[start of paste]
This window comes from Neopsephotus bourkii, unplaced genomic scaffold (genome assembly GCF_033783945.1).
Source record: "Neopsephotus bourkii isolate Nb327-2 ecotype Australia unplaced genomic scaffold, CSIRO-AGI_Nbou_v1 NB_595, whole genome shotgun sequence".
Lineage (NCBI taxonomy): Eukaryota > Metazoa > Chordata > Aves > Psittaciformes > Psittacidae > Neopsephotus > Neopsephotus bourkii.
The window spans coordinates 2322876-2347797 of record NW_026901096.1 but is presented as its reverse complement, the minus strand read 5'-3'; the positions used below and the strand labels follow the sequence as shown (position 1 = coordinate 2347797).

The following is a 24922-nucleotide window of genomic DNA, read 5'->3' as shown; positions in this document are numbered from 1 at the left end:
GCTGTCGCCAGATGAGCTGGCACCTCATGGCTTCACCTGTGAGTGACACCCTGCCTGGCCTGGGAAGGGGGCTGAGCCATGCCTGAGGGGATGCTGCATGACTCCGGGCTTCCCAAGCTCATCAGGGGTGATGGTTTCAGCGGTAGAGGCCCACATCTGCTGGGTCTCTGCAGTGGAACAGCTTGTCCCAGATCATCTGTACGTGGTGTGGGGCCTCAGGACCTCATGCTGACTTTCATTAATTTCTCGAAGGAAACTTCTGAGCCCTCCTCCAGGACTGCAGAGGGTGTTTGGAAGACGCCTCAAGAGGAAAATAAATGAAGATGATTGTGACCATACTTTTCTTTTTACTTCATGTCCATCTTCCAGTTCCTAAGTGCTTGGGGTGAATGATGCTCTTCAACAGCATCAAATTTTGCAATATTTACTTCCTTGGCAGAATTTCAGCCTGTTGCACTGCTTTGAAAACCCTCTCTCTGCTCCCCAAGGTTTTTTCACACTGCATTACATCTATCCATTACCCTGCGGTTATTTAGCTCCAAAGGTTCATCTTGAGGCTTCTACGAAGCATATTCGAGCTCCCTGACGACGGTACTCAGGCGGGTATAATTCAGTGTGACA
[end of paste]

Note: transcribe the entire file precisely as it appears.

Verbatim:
This window comes from Neopsephotus bourkii, unplaced genomic scaffold (genome assembly GCF_033783945.1).
Source record: "Neopsephotus bourkii isolate Nb327-2 ecotype Australia unplaced genomic scaffold, CSIRO-AGI_Nbou_v1 NB_595, whole genome shotgun sequence".
Lineage (NCBI taxonomy): Eukaryota > Metazoa > Chordata > Aves > Psittaciformes > Psittacidae > Neopsephotus > Neopsephotus bourkii.
The window spans coordinates 2322876-2347797 of record NW_026901096.1 but is presented as its reverse complement, the minus strand read 5'-3'; the positions used below and the strand labels follow the sequence as shown (position 1 = coordinate 2347797).

The following is a 24922-nucleotide window of genomic DNA, read 5'->3' as shown; positions in this document are numbered from 1 at the left end:
GCTGTCGCCAGATGAGCTGGCACCTCATGGCTTCACCTGTGAGTGACACCCTGCCTGGCCTGGGAAGGGGGCTGAGCCATGCCTGAGGGGATGCTGCATGACTCCGGGCTTCCCAAGCTCATCAGGGGTGATGGTTTCAGCGGTAGAGGCCCACATCTGCTGGGTCTCTGCAGTGGAACAGCTTGTCCCAGATCATCTGTACGTGGTGTGGGGCCTCAGGACCTCATGCTGACTTTCATTAATTTCTCGAAGGAAACTTCTGAGCCCTCCTCCAGGACTGCAGAGGGTGTTTGGAAGACGCCTCAAGAGGAAAATAAATGAAGATGATTGTGACCATACTTTTCTTTTTACTTCATGTCCATCTTCCAGTTCCTAAGTGCTTGGGGTGAATGATGCTCTTCAACAGCATCAAATTTTGCAATATTTACTTCCTTGGCAGAATTTCAGCCTGTTGCACTGCTTTGAAAACCCTCTCTCTGCTCCCCAAGGTTTTTTCACACTGCATTACATCTATCCATTACCCTGCGGTTATTTAGCTCCAAAGGTTCATCTTGAGGCTTCTACGAAGCATATTCGAGCTCCCTGACGACGGTACTCAGGCGGGTATAATTCAGTGTGACA